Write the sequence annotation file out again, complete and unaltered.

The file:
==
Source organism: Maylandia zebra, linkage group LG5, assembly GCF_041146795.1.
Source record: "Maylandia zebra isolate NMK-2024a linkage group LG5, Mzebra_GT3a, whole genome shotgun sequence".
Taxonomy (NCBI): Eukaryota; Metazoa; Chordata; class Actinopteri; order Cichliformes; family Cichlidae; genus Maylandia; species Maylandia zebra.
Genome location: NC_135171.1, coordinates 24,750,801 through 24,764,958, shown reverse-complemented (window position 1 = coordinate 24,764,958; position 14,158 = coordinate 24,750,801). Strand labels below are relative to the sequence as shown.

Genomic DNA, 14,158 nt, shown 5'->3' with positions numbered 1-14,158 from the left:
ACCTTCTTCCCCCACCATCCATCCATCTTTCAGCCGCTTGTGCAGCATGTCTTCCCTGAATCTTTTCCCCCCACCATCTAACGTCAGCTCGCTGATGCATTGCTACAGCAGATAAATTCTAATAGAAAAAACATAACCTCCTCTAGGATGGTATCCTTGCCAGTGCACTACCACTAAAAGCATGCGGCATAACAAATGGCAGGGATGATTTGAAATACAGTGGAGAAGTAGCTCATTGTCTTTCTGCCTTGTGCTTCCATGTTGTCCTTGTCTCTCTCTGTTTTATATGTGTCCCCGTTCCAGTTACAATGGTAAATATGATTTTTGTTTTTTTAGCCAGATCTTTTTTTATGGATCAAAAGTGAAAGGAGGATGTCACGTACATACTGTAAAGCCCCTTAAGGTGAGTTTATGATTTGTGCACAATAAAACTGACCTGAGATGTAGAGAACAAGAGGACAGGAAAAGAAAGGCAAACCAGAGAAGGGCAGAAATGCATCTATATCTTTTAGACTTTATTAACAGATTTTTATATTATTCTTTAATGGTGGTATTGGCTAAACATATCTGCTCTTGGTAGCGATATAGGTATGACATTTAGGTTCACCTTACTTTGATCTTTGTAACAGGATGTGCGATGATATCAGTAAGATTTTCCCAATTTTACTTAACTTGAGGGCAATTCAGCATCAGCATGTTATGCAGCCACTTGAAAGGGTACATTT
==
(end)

Source organism: Maylandia zebra, linkage group LG5, assembly GCF_041146795.1.
Source record: "Maylandia zebra isolate NMK-2024a linkage group LG5, Mzebra_GT3a, whole genome shotgun sequence".
Taxonomy (NCBI): Eukaryota; Metazoa; Chordata; class Actinopteri; order Cichliformes; family Cichlidae; genus Maylandia; species Maylandia zebra.
Genome location: NC_135171.1, coordinates 24,750,801 through 24,764,958, shown reverse-complemented (window position 1 = coordinate 24,764,958; position 14,158 = coordinate 24,750,801). Strand labels below are relative to the sequence as shown.

Genomic DNA, 14,158 nt, shown 5'->3' with positions numbered 1-14,158 from the left:
ACCTTCTTCCCCCACCATCCATCCATCTTTCAGCCGCTTGTGCAGCATGTCTTCCCTGAATCTTTTCCCCCCACCATCTAACGTCAGCTCGCTGATGCATTGCTACAGCAGATAAATTCTAATAGAAAAAACATAACCTCCTCTAGGATGGTATCCTTGCCAGTGCACTACCACTAAAAGCATGCGGCATAACAAATGGCAGGGATGATTTGAAATACAGTGGAGAAGTAGCTCATTGTCTTTCTGCCTTGTGCTTCCATGTTGTCCTTGTCTCTCTCTGTTTTATATGTGTCCCCGTTCCAGTTACAATGGTAAATATGATTTTTGTTTTTTTAGCCAGATCTTTTTTTATGGATCAAAAGTGAAAGGAGGATGTCACGTACATACTGTAAAGCCCCTTAAGGTGAGTTTATGATTTGTGCACAATAAAACTGACCTGAGATGTAGAGAACAAGAGGACAGGAAAAGAAAGGCAAACCAGAGAAGGGCAGAAATGCATCTATATCTTTTAGACTTTATTAACAGATTTTTATATTATTCTTTAATGGTGGTATTGGCTAAACATATCTGCTCTTGGTAGCGATATAGGTATGACATTTAGGTTCACCTTACTTTGATCTTTGTAACAGGATGTGCGATGATATCAGTAAGATTTTCCCAATTTTACTTAACTTGAGGGCAATTCAGCATCAGCATGTTATGCAGCCACTTGAAAGGGTACATTT